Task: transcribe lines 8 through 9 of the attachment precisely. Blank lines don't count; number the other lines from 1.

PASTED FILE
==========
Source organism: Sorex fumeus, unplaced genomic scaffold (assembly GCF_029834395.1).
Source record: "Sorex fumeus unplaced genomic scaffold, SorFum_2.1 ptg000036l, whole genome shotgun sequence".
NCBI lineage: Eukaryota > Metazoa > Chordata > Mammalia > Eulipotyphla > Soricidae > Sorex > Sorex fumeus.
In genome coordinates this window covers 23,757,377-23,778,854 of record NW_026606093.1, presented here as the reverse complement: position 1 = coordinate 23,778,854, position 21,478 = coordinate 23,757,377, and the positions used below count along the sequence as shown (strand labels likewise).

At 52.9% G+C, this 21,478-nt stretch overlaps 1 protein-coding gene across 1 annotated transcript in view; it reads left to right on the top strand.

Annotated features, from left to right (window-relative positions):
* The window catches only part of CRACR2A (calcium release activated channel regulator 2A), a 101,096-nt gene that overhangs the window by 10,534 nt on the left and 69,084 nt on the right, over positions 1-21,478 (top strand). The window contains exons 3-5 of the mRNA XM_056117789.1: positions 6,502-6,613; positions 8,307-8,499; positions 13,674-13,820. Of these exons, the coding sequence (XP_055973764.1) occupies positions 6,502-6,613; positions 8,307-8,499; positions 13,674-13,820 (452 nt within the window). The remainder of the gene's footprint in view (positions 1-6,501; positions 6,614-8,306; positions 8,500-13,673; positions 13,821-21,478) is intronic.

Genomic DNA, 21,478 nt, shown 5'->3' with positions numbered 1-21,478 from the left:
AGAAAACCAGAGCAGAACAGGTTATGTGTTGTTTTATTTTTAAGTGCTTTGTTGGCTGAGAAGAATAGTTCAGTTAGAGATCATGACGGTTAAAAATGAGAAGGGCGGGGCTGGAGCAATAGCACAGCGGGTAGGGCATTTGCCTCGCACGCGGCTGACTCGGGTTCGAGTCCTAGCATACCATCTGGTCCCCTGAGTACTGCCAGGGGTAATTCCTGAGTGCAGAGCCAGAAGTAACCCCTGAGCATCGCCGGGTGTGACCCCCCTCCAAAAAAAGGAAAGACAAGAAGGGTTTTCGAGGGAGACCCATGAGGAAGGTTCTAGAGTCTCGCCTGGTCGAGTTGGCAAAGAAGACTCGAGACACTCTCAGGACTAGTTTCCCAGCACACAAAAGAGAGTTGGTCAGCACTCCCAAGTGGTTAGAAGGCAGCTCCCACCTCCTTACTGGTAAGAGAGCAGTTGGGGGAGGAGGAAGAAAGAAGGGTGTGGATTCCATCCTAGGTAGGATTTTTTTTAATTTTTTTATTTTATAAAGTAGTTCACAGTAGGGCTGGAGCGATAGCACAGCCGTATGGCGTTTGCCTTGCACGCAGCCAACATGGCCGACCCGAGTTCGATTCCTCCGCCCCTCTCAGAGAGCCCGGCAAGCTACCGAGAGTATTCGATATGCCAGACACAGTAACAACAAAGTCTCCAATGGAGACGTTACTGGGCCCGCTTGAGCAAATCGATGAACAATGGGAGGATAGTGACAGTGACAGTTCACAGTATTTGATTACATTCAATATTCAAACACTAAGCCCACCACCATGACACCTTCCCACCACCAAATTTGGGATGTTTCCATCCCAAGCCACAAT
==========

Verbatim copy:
Genomic DNA, 21,478 nt, shown 5'->3' with positions numbered 1-21,478 from the left:
AGAAAACCAGAGCAGAACAGGTTATGTGTTGTTTTATTTTTAAGTGCTTTGTTGGCTGAGAAGAATAGTTCAGTTAGAGATCATGACGGTTAAAAATGAGAAGGGCGGGGCTGGAGCAATAGCACAGCGGGTAGGGCATTTGCCTCGCACGCGGCTGACTCGGGTTCGAGTCCTAGCATACCATCTGGTCCCCTGAGTACTGCCAGGGGTAATTCCTGAGTGCAGAGCCAGAAGTAACCCCTGAGCATCGCCGGGTGTGACCCCCCTCCAAAAAAAGGAAAGACAAGAAGGGTTTTCGAGGGAGACCCATGAGGAAGGTTCTAGAGTCTCGCCTGGTCGAGTTGGCAAAGAAGACTCGAGACACTCTCAGGACTAGTTTCCCAGCACACAAAAGAGAGTTGGTCAGCACTCCCAAGTGGTTAGAAGGCAGCTCCCACCTCCTTACTGGTAAGAGAGCAGTTGGGGGAGGAGGAAGAAAGAAGGGTGTGGATTCCATCCTAGGTAGGATTTTTTTTAATTTTTTTATTTTATAAAGTAGTTCACAGTAGGGCTGGAGCGATAGCACAGCCGTATGGCGTTTGCCTTGCACGCAGCCAACATGGCCGACCCGAGTTCGATTCCTCCGCCCCTCTCAGAGAGCCCGGCAAGCTACCGAGAGTATTCGATATGCCAGACACAGTAACAACAAAGTCTCCAATGGAGACGTTACTGGGCCCGCTTGAGCAAATCGATGAACAATGGGAGGATAGTGACAGTGACAGTTCACAGTATTTGATTACATTCAATATTCAAACACTAAGCCCACCACCATGACACCTTCCCACCACCAAATTTGGGATGTTTCCATCCCAAGCCACAAT